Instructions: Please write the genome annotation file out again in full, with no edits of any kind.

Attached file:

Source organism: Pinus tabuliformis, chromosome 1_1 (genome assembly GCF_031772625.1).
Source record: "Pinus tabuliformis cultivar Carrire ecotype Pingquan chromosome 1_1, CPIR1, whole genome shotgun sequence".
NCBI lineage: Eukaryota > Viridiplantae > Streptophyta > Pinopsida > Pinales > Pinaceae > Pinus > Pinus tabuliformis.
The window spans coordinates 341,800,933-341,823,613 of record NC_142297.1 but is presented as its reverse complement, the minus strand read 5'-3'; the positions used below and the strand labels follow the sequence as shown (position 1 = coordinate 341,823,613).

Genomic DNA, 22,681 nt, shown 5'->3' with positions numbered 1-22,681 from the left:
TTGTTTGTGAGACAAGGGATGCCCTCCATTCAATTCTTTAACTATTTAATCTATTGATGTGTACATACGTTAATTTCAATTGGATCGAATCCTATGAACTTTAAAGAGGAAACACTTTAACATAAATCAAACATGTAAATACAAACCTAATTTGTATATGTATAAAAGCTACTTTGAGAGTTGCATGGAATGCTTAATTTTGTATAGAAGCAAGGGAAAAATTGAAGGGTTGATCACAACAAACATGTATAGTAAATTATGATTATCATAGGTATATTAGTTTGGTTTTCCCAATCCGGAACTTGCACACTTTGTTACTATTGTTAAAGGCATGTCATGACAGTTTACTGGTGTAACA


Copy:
Source organism: Pinus tabuliformis, chromosome 1_1 (genome assembly GCF_031772625.1).
Source record: "Pinus tabuliformis cultivar Carrire ecotype Pingquan chromosome 1_1, CPIR1, whole genome shotgun sequence".
NCBI lineage: Eukaryota > Viridiplantae > Streptophyta > Pinopsida > Pinales > Pinaceae > Pinus > Pinus tabuliformis.
The window spans coordinates 341,800,933-341,823,613 of record NC_142297.1 but is presented as its reverse complement, the minus strand read 5'-3'; the positions used below and the strand labels follow the sequence as shown (position 1 = coordinate 341,823,613).

Genomic DNA, 22,681 nt, shown 5'->3' with positions numbered 1-22,681 from the left:
TTGTTTGTGAGACAAGGGATGCCCTCCATTCAATTCTTTAACTATTTAATCTATTGATGTGTACATACGTTAATTTCAATTGGATCGAATCCTATGAACTTTAAAGAGGAAACACTTTAACATAAATCAAACATGTAAATACAAACCTAATTTGTATATGTATAAAAGCTACTTTGAGAGTTGCATGGAATGCTTAATTTTGTATAGAAGCAAGGGAAAAATTGAAGGGTTGATCACAACAAACATGTATAGTAAATTATGATTATCATAGGTATATTAGTTTGGTTTTCCCAATCCGGAACTTGCACACTTTGTTACTATTGTTAAAGGCATGTCATGACAGTTTACTGGTGTAACA